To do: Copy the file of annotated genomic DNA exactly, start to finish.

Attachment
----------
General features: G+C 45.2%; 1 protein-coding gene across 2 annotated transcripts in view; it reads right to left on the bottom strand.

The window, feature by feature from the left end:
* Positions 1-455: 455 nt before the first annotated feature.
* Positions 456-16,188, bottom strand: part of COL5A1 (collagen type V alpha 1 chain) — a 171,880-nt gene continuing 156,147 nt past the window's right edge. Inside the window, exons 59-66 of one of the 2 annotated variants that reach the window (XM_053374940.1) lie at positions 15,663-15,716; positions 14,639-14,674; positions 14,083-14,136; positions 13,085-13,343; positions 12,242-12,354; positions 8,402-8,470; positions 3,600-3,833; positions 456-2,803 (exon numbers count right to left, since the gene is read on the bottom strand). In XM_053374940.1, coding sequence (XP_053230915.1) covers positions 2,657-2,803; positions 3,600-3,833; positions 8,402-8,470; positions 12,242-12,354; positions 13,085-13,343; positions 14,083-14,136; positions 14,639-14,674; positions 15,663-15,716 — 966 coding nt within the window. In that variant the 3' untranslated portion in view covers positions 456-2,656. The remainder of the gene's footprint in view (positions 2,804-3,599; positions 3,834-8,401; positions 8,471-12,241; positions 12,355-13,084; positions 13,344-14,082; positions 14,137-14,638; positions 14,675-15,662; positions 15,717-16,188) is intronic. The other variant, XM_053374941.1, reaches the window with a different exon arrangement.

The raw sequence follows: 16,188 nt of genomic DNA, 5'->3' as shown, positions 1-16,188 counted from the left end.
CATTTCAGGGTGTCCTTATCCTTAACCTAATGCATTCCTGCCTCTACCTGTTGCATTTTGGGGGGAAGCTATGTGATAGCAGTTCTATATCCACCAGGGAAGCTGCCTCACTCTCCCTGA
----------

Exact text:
General features: G+C 45.2%; 1 protein-coding gene across 2 annotated transcripts in view; it reads right to left on the bottom strand.

The window, feature by feature from the left end:
* Positions 1-455: 455 nt before the first annotated feature.
* Positions 456-16,188, bottom strand: part of COL5A1 (collagen type V alpha 1 chain) — a 171,880-nt gene continuing 156,147 nt past the window's right edge. Inside the window, exons 59-66 of one of the 2 annotated variants that reach the window (XM_053374940.1) lie at positions 15,663-15,716; positions 14,639-14,674; positions 14,083-14,136; positions 13,085-13,343; positions 12,242-12,354; positions 8,402-8,470; positions 3,600-3,833; positions 456-2,803 (exon numbers count right to left, since the gene is read on the bottom strand). In XM_053374940.1, coding sequence (XP_053230915.1) covers positions 2,657-2,803; positions 3,600-3,833; positions 8,402-8,470; positions 12,242-12,354; positions 13,085-13,343; positions 14,083-14,136; positions 14,639-14,674; positions 15,663-15,716 — 966 coding nt within the window. In that variant the 3' untranslated portion in view covers positions 456-2,656. The remainder of the gene's footprint in view (positions 2,804-3,599; positions 3,834-8,401; positions 8,471-12,241; positions 12,355-13,084; positions 13,344-14,082; positions 14,137-14,638; positions 14,675-15,662; positions 15,717-16,188) is intronic. The other variant, XM_053374941.1, reaches the window with a different exon arrangement.

The raw sequence follows: 16,188 nt of genomic DNA, 5'->3' as shown, positions 1-16,188 counted from the left end.
CATTTCAGGGTGTCCTTATCCTTAACCTAATGCATTCCTGCCTCTACCTGTTGCATTTTGGGGGGAAGCTATGTGATAGCAGTTCTATATCCACCAGGGAAGCTGCCTCACTCTCCCTGA